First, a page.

It is Margazhi, music & morkali season in Chennai

Representative image of a sabha in Chennai.

Chennai: December is here and so is the fear of Chennai floods. But for me, it is all about Margazhi, music and morkali. TAMBRAMs in pattu pudavai and veshti-jubha hop from one sabha to another with a music guide to check out their favourite concerts invariably reach once the show is over, caught in heavy traffic. They eventually end up in canteens sipping filter coffee, Kasi halwa and, of course, morkali.

If music is food for rasikas, it is always the other way round for me. Food is my music. The primary aim of my visit to sabhas is only to catch a little music and spend more time in the crowded canteens.

Talking about crowds, there has always been a complaint that ever since demonetisation was introduced, the number of patrons to sabhas dwindled. Well, the sabhas may think out-of-the-box and perhaps take a cue from Tamil film producers, who patronise so-called social media trackers to get audience.

And this experiment means trackers outnumber audience on social media, but still you get at least the ‘trackers’ who tweet every move at concert halls.

In the situation of sabhas hiring social media trackers, imagine their tweets – ‘Verithanam overloaded’ at Sri Parthasarathy Swamy Sabha. ‘Theri Mass’ at Sadguru Gnananandha Hall. Nithyasree’s concert is an ‘adhri budhiri hit’. A ‘bumper opening’ at Brahma Gana Sabha. ‘Earth shattering response’ at Music Academy. Well, this is December, and they would be advised to avoid the word ‘earth shattering’ in this part of the country.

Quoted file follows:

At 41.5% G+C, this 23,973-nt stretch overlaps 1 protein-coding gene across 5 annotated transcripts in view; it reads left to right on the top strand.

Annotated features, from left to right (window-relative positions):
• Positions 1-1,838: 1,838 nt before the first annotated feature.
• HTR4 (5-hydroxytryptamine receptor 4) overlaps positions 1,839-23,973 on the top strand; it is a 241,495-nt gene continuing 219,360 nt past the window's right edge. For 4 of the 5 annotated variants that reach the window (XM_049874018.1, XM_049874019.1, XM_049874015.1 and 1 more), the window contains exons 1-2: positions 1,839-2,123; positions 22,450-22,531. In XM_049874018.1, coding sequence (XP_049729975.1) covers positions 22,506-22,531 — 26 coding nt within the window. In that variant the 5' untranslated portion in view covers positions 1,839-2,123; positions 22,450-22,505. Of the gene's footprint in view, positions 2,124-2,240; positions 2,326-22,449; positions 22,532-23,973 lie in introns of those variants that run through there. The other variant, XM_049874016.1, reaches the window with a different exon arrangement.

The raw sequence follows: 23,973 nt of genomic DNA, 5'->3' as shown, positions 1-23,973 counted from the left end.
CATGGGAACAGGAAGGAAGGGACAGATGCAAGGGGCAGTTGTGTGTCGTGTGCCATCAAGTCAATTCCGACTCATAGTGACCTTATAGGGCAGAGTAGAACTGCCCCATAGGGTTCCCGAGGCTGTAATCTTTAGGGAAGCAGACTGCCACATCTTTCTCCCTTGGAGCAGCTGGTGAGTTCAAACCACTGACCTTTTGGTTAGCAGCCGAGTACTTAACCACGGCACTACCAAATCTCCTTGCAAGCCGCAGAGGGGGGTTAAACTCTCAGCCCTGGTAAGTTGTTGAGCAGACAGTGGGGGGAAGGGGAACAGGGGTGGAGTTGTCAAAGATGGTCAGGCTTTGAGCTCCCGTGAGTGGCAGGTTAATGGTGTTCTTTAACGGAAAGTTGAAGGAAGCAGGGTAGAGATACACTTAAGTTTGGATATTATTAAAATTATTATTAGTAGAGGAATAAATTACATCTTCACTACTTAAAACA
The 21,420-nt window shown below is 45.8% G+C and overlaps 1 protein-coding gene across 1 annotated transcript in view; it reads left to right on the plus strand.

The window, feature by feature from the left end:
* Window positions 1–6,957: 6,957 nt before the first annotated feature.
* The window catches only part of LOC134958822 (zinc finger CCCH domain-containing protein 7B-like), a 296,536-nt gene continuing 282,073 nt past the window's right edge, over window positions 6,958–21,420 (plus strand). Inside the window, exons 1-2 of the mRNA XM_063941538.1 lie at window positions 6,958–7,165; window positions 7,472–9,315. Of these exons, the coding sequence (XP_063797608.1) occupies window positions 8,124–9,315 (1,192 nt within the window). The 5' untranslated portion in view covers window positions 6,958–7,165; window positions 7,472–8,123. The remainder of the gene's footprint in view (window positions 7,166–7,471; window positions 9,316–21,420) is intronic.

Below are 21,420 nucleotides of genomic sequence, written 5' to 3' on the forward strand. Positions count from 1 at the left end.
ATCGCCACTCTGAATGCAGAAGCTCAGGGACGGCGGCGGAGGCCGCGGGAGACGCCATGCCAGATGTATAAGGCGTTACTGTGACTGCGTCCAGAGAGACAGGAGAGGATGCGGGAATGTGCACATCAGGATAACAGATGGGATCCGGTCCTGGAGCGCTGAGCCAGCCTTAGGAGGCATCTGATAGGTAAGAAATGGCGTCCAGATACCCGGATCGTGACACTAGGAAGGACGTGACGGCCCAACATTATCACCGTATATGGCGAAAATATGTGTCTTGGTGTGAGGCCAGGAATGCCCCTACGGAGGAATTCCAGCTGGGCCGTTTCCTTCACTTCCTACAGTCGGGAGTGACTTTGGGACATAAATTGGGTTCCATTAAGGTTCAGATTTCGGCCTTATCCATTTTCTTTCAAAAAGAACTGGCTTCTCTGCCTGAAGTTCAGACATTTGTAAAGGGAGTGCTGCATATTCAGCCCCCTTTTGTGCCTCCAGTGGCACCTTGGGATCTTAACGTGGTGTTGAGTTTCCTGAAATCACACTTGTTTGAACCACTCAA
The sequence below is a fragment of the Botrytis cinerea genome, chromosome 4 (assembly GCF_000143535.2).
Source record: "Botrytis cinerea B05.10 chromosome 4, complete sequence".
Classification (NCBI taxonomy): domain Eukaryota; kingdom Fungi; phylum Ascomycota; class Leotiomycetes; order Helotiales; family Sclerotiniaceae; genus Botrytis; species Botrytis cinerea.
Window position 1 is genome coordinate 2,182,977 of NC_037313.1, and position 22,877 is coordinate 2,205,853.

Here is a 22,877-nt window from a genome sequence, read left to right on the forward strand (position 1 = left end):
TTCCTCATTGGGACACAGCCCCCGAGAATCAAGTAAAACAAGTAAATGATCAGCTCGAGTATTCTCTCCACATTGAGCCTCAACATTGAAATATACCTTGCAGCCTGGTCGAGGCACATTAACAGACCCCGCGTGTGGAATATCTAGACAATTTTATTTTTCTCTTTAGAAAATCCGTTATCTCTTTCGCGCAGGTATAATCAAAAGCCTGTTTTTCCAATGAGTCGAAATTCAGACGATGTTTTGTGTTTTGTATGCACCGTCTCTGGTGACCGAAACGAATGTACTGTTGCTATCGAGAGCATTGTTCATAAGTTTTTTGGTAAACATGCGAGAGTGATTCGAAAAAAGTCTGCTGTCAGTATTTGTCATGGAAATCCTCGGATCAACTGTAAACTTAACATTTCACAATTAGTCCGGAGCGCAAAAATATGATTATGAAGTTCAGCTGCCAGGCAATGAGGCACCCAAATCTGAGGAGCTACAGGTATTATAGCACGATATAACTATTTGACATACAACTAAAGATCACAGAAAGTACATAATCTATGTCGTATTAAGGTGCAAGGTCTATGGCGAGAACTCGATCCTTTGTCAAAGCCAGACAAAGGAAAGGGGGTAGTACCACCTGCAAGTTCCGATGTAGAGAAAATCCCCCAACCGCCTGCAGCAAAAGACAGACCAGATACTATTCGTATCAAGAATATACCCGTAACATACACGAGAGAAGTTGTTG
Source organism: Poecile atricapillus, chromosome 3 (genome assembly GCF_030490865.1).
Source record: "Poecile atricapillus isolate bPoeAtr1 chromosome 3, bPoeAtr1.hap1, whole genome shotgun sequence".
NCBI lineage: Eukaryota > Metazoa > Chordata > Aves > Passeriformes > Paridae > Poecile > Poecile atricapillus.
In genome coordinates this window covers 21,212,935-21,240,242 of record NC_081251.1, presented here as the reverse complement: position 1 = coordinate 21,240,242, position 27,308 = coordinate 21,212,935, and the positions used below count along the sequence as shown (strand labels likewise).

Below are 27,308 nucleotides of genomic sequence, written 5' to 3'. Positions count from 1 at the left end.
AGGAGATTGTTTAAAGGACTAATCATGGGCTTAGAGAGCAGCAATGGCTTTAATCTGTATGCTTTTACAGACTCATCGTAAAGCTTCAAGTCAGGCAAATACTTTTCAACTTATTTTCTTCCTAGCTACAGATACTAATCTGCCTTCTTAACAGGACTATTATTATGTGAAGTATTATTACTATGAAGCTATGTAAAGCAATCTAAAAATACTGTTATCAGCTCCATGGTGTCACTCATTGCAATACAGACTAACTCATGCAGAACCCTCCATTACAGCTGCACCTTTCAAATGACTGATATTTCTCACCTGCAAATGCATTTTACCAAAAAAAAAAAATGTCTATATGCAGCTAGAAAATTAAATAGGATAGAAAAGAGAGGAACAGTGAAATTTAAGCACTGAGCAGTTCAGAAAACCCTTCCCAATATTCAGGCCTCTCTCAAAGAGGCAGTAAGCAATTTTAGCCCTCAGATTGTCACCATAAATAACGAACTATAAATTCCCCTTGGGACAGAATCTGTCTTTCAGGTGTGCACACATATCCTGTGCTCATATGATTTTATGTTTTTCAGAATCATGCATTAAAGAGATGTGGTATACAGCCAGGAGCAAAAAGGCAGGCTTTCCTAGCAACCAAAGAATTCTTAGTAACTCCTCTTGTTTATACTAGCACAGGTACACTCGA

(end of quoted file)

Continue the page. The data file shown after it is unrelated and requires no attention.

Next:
They can take a cue from the way multiplexes fill their halls for movies. They can introduce advance bookings and an announcement saying advance booking for advance booking. I am still awestruck what pre-booking for advance booking means for a movie and that, too, it comes with an additional announcement that your ticket for the show is not guaranteed.

And may be the sabhas can employ paid reviewers, who are available in plenty on social media. Anyone with a smartphone is a reviewer – in other words, a reviewer reviews a movie only to be read by another reviewer.

When I last visited Thyaga Brahma Gana Sabha, I could hear an elderly man yelling after a concert, ‘Thank God Subbudu is not here to review’. I had to intervene and correct him. There was Venkudu, who sent shivers down the spine of Carnatic musicians. Appropriately called ‘Nattamai’, Vijayakumar aka Venkudu, was a nightmare for artistes on screen. There is no substitute for him, agree those who saw Praveen Kanth’s directorial Jodi.


And in the case of a social media tracker employed to review concerts, he could come up with some smart tweets. Imagine this – Second-half badly needs trimming. Music was a big letdown. Songs hamper the pace. Well, no explanation needed.

And one suggestion for sabhas which complain audience often disrupt a concert with their loud ringing mobile phones: Immediately put out a picture of Pakshirajan aka Akshay Kumar from 2.0 in your halls and if they still continue to use it, the final and strict way is to print pictures of Sivakumar on your tickets.

And last but not the least, in a week’s time, I would be there in the sabhas to energise and entertain myself with music, nay morkali. For those who don’t know what morkali is, it is 2.0 of kichadi. May even call it upma reloaded. And pour some vatha kuzhambu over it, it leaves you spellbound.

Why wait, the Margazhi season begins and so it is time for you to order your morkali in canteens.